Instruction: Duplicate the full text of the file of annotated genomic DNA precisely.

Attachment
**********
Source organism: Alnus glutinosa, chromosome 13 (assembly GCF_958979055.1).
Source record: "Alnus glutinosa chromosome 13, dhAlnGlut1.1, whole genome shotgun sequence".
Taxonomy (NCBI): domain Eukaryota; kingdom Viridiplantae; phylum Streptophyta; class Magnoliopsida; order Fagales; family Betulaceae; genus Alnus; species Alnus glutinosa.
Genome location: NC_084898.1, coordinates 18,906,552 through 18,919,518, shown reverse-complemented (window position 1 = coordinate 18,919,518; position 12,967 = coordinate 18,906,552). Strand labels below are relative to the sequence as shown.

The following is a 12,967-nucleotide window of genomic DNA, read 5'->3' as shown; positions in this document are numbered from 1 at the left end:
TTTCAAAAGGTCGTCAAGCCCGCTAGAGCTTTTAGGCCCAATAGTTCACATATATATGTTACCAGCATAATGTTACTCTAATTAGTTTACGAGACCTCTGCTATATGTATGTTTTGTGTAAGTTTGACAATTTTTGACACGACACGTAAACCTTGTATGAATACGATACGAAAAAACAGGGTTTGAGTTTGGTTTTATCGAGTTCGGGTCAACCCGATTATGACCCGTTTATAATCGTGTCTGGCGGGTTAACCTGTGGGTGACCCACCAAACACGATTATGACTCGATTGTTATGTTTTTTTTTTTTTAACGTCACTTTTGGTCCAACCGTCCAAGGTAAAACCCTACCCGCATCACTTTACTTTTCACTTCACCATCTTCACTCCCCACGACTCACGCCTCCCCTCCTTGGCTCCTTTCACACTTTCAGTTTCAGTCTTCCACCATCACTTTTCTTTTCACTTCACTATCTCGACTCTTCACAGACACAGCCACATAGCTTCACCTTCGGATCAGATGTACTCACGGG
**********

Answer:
Source organism: Alnus glutinosa, chromosome 13 (assembly GCF_958979055.1).
Source record: "Alnus glutinosa chromosome 13, dhAlnGlut1.1, whole genome shotgun sequence".
Taxonomy (NCBI): domain Eukaryota; kingdom Viridiplantae; phylum Streptophyta; class Magnoliopsida; order Fagales; family Betulaceae; genus Alnus; species Alnus glutinosa.
Genome location: NC_084898.1, coordinates 18,906,552 through 18,919,518, shown reverse-complemented (window position 1 = coordinate 18,919,518; position 12,967 = coordinate 18,906,552). Strand labels below are relative to the sequence as shown.

The following is a 12,967-nucleotide window of genomic DNA, read 5'->3' as shown; positions in this document are numbered from 1 at the left end:
TTTCAAAAGGTCGTCAAGCCCGCTAGAGCTTTTAGGCCCAATAGTTCACATATATATGTTACCAGCATAATGTTACTCTAATTAGTTTACGAGACCTCTGCTATATGTATGTTTTGTGTAAGTTTGACAATTTTTGACACGACACGTAAACCTTGTATGAATACGATACGAAAAAACAGGGTTTGAGTTTGGTTTTATCGAGTTCGGGTCAACCCGATTATGACCCGTTTATAATCGTGTCTGGCGGGTTAACCTGTGGGTGACCCACCAAACACGATTATGACTCGATTGTTATGTTTTTTTTTTTTTAACGTCACTTTTGGTCCAACCGTCCAAGGTAAAACCCTACCCGCATCACTTTACTTTTCACTTCACCATCTTCACTCCCCACGACTCACGCCTCCCCTCCTTGGCTCCTTTCACACTTTCAGTTTCAGTCTTCCACCATCACTTTTCTTTTCACTTCACTATCTCGACTCTTCACAGACACAGCCACATAGCTTCACCTTCGGATCAGATGTACTCACGGG